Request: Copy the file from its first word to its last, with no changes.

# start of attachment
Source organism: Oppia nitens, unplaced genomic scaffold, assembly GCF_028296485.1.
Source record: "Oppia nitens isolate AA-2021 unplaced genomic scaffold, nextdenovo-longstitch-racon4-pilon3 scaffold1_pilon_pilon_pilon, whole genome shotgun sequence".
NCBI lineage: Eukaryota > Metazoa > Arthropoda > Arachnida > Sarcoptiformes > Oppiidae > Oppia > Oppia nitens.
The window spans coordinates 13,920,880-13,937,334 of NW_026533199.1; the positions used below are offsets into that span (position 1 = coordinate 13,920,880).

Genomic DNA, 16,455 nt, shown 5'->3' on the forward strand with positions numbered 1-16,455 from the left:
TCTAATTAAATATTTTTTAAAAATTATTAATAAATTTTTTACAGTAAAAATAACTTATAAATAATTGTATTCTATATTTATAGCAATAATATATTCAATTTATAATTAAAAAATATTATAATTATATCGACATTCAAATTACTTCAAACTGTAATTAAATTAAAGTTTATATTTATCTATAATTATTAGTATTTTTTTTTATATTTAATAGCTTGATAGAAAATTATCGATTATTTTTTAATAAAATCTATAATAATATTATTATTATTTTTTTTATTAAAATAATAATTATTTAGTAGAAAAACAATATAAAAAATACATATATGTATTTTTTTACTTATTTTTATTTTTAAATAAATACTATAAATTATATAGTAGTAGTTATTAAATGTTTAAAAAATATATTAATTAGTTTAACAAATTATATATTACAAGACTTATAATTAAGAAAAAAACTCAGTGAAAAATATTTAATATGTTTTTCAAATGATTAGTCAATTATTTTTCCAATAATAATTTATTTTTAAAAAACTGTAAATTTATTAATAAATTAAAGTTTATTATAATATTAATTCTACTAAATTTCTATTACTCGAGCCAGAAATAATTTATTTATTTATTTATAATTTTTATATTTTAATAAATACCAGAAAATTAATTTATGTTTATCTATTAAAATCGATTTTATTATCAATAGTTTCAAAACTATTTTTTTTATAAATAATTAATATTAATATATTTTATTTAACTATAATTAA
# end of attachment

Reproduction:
Source organism: Oppia nitens, unplaced genomic scaffold, assembly GCF_028296485.1.
Source record: "Oppia nitens isolate AA-2021 unplaced genomic scaffold, nextdenovo-longstitch-racon4-pilon3 scaffold1_pilon_pilon_pilon, whole genome shotgun sequence".
NCBI lineage: Eukaryota > Metazoa > Arthropoda > Arachnida > Sarcoptiformes > Oppiidae > Oppia > Oppia nitens.
The window spans coordinates 13,920,880-13,937,334 of NW_026533199.1; the positions used below are offsets into that span (position 1 = coordinate 13,920,880).

Genomic DNA, 16,455 nt, shown 5'->3' on the forward strand with positions numbered 1-16,455 from the left:
TCTAATTAAATATTTTTTAAAAATTATTAATAAATTTTTTACAGTAAAAATAACTTATAAATAATTGTATTCTATATTTATAGCAATAATATATTCAATTTATAATTAAAAAATATTATAATTATATCGACATTCAAATTACTTCAAACTGTAATTAAATTAAAGTTTATATTTATCTATAATTATTAGTATTTTTTTTTATATTTAATAGCTTGATAGAAAATTATCGATTATTTTTTAATAAAATCTATAATAATATTATTATTATTTTTTTTATTAAAATAATAATTATTTAGTAGAAAAACAATATAAAAAATACATATATGTATTTTTTTACTTATTTTTATTTTTAAATAAATACTATAAATTATATAGTAGTAGTTATTAAATGTTTAAAAAATATATTAATTAGTTTAACAAATTATATATTACAAGACTTATAATTAAGAAAAAAACTCAGTGAAAAATATTTAATATGTTTTTCAAATGATTAGTCAATTATTTTTCCAATAATAATTTATTTTTAAAAAACTGTAAATTTATTAATAAATTAAAGTTTATTATAATATTAATTCTACTAAATTTCTATTACTCGAGCCAGAAATAATTTATTTATTTATTTATAATTTTTATATTTTAATAAATACCAGAAAATTAATTTATGTTTATCTATTAAAATCGATTTTATTATCAATAGTTTCAAAACTATTTTTTTTATAAATAATTAATATTAATATATTTTATTTAACTATAATTAA